We have been out in the ravines setting up our research plots, we are recreating the plots that were set up in 1977 in order to resurvey the canopy cover by identifying all of the trees over 3 diameters at breast height and the under story vegetation. This will give us a quantitative baseline of tree species composition and allow us to track changes in the ravine. Because the plots are large, 80×50 meters we are setting up 10×10 grids within each plot in order for our resurvey to be manageable and have been lucky enough to be able to use a Trimble GPS system. Using a precise GPS system allows us to accurately plot the grids very quickly, we were able to do four plots in an afternoon, which would have taken us twice as long with a measuring tape and compass, though a compass will always come in handy when you are out in the field.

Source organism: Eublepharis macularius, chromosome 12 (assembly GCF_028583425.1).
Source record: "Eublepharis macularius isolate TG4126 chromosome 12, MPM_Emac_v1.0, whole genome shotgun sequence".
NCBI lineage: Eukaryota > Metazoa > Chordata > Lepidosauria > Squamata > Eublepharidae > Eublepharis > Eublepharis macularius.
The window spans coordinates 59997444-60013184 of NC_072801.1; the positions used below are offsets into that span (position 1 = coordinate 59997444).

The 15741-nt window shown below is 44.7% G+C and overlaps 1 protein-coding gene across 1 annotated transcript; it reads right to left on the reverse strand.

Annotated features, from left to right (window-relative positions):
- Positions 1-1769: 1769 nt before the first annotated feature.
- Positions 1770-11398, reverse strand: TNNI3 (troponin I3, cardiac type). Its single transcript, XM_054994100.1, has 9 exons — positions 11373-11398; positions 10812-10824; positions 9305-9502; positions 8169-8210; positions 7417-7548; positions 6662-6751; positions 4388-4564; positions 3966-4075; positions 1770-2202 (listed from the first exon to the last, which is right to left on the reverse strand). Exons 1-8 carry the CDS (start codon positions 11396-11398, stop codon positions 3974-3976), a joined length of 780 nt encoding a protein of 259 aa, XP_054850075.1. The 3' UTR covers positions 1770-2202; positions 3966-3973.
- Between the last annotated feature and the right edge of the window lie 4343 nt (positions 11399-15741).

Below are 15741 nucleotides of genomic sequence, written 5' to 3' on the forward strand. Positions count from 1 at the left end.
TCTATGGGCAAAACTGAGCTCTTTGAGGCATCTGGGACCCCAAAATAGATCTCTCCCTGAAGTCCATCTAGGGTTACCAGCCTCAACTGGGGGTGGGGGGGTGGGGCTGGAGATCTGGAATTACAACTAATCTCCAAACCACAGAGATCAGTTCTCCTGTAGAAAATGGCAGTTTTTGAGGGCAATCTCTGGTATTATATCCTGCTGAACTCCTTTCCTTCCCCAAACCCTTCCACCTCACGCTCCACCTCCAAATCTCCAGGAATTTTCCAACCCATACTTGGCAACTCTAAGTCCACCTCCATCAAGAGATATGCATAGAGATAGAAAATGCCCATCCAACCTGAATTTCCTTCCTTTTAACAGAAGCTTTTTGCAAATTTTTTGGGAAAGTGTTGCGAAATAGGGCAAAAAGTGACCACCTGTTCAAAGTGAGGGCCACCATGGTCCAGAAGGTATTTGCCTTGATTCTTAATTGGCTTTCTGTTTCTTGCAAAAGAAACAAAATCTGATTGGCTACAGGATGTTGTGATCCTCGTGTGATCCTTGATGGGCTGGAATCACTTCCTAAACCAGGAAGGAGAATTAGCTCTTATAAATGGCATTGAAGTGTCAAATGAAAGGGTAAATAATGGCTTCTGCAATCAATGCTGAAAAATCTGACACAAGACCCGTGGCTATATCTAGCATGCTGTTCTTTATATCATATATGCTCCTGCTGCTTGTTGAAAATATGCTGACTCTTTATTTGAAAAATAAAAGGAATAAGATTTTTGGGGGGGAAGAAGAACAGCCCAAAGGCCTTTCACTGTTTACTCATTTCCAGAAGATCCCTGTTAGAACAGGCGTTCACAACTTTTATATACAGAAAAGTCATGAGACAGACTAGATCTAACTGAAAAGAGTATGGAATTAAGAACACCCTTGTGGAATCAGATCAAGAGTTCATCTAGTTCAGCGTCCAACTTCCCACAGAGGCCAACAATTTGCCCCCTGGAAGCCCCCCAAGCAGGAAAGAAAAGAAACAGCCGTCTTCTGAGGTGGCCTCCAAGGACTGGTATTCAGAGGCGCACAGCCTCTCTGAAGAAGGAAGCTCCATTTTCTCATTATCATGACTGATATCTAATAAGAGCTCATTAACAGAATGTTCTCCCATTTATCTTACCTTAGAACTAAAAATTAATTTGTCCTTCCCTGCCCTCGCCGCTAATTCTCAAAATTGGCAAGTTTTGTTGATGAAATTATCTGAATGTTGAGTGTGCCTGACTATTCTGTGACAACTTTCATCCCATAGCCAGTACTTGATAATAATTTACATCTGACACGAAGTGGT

Last week we got up very, very early (5am!) to go out birding at all four of the ravines in our study, Burke Brook, Moore Park, Park Drive and Rosedale Valley. We were joined by two expert birders, Mark Peck an Ornithology Technician (what a great title) at the ROM and Daniel Riley from Birds Study Canada: http://www.birdscanada.org/. Watching them in action was impressive, they were able to identify most birds just by their calls and Mark had an eye for finding nests. In Moore Park he found a Red-eyed Vireo-Vireo olivaceus nest which was being monitored by the Brown-headed cowbird-Molothrus ater a blackbird that only lays its eggs in the nests of other birds. In total they found a total of 46 bird species in the four ravines, the species composition was fairly consistent across the ravines though interestingly they found more migrant Neo-tropical birds in Rosedale Valley, the only ravine with a road running straight through it. The most exciting sighing was a pair of Great Horned Owls in Park Drive; watching the large creatures fly among the trees in the middle of downtown Toronto was thrilling!